Day Twenty-Six: Vive La Différence

It was so simple … my great friend Lydia wanted me to taste my favourite flavour. So Marie-paule and Fatou whipped up some penne for lunch, to be adorned with pesto. Ahh … the only thing better than pesto pasta is love.

The family sat down to share the blessed feast with me. Lydia remarked that it’s so unusual for Senegalese folks to eat pasta in the middle of the day. The tradition is rice. And so my friends with their forks were being jolted, while for me it was a natural event.

The previous day, at dinner, pasta also made an appearance, along with a sauce full of unknown goodies. I put a spoonful on my plate. Fatou drew in her breath as she saw my move. I mixed the sauce in with the noodles and got my fork in action. Yum – lots of flavour. Twenty seconds later the burn went deep. I reached for the glass in front of me. “Water won’t help,” offered Lydia. She was right. Grin and bear it for a few minutes … Woh. No more of that. However, lots more of that for Moustapha and Fatou. They yummed their way through plates of fire.

Hmm. A bit different, you and me. And isn’t that what makes the world go ’round?

Sometimes on the patio, I hum opera or Beatles songs. Eyes travel my way. I also love flourishes aloft with my hands, and a pirouette or two. The audience pauses to wonder.

Coming towards me from most every person approaching is “Ça va?” (How’s it going?). It’s expected that my response will be “Ça va” (I’m well), perhaps augmented by “Très bien” (Very well). It’s considered impolite to not give a verbal response. A smile and a wave is not enough.

If it’s in the morning, most Senegalese humans will also ask “Bien dormi?” (Did you sleep well?) I’m not sure how much of that is a true concern for me and how much a ritual. After so many a.m. conversations that went this way, I got really bored with it and replied “Non, je n’avais pas dormi depuis huit nuits.” (No, I haven’t slept for eight nights) Now that was impolite, but I couldn’t resist.

I love periods of silence. I love meditating. As I mentioned yesterday (or was it two days ago? No matter), here in Africa what mostly happens is large gatherings of virtually non-stop conversation, in languages I don’t understand. Maybe I’m exaggerating this contrast, but there’s definitely a difference.

There’s no “better and worse” in all this. Our life experiences and perspectives are sometimes foreign to the other. I figure that’s as it should be.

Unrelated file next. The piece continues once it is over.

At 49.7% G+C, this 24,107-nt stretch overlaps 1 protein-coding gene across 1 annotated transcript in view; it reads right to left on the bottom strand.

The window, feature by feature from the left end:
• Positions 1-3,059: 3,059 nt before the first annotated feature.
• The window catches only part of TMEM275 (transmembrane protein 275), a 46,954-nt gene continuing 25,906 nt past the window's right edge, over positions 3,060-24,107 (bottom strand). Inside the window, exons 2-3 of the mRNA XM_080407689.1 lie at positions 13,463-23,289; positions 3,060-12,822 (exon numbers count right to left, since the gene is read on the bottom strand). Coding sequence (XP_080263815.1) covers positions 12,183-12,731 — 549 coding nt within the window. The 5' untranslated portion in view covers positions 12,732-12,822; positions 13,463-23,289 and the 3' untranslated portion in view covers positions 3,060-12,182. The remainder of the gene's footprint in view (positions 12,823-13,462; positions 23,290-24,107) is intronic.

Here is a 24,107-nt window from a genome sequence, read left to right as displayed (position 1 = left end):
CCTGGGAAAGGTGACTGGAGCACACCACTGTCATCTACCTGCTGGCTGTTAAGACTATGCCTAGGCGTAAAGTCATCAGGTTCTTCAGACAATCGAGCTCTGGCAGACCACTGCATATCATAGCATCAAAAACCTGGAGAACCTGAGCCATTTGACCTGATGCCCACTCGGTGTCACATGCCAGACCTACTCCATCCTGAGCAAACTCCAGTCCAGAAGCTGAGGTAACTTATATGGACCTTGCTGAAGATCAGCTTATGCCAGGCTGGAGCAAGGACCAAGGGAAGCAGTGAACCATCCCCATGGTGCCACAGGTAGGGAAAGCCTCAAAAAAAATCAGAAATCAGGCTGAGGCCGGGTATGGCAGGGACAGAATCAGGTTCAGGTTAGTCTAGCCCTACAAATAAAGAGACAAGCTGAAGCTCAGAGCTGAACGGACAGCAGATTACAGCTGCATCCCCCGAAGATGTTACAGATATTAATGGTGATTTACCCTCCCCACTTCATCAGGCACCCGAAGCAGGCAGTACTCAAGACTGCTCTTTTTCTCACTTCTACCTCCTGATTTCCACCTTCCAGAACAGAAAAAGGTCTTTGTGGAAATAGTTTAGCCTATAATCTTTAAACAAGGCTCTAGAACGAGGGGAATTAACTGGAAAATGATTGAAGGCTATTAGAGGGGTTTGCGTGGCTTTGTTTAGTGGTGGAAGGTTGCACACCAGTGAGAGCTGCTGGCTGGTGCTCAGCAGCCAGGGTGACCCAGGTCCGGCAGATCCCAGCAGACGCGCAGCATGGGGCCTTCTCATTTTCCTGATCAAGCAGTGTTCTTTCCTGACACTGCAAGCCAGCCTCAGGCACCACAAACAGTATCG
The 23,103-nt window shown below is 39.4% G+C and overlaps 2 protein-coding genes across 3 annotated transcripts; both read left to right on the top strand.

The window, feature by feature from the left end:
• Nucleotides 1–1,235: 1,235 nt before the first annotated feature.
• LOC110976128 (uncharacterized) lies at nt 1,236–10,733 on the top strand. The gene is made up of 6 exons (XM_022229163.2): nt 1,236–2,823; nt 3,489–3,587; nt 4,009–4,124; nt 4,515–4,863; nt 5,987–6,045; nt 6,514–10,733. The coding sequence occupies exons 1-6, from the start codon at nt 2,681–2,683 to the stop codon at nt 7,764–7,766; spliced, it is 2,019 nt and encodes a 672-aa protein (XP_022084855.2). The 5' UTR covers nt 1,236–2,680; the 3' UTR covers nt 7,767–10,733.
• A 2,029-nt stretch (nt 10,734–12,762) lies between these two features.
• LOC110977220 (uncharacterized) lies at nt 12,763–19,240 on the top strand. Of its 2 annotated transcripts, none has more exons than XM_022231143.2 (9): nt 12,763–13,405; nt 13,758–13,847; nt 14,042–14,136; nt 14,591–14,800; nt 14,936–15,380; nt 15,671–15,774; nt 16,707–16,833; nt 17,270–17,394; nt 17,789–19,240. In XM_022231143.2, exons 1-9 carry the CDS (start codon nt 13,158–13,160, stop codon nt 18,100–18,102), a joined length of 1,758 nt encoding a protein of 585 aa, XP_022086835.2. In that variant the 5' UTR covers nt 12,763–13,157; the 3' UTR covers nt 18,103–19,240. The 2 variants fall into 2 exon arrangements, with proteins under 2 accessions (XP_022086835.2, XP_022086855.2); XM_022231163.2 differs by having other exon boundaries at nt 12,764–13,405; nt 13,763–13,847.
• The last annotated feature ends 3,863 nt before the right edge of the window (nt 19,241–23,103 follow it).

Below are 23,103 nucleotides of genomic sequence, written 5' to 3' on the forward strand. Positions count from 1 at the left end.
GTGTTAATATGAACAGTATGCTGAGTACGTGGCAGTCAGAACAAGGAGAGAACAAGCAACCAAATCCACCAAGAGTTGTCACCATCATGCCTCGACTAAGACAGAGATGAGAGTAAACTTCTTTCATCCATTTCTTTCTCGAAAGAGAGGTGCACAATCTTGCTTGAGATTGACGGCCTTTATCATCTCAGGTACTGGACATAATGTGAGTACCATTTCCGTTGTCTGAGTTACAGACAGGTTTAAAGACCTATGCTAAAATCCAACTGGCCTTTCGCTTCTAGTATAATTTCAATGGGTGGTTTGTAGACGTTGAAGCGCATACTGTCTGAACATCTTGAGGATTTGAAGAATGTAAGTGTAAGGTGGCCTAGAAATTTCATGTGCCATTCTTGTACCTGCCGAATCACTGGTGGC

The world doesn’t need a whole bunch of Bruce’s around every corner. We need large portions of Zidane, Youssoupha, Mariama, Bakerie, Gnima, Nano, Ousmane, Abdul, Luc, Arlette, Anja, Revi, Camille, Pascal, Liesbet, Jo, Lydia, Lore, Baziel, Pil, Jo Jo, Iddy, Kebas, Astou …

… as well

Nook

It was time to get my hair cut this morning since I won’t be seeing my hairstylist in Mount Brydges, Ontario for the next five weeks. Pop’s Barber Shop, complete with the traditional candy stripe barber pole, sits on Main Street, Black Diamond, Alberta. I showed up before the shop opened and spent a few minutes reading the historical sign beside the building. The old blue structure had been moved from nearby Royalties around 1950. Royalties once was the home of 5000 folks dependent on the emerging oil industry. Today its population is zero.

Past the sign, I was vaguely aware of some bushes. A closer inspection revealed a little path. It was an alley that I so easily could have missed. Entering the greenery, what to my wondering eyes should appear but a wooden bench, hidden from the street.

I sat down.

A place of peace, adjacent to the madding crowd … or as madding as four people passing by can get. A semi-trailer roared along Main Street. Only its stack was visible to this hidden one.

A place of sanctuary, untouched by the rushing, the to do lists, the lives lived with pressured purpose. I loved the respite from the hustle and the bustle, but steps away it was available to me if I wanted it.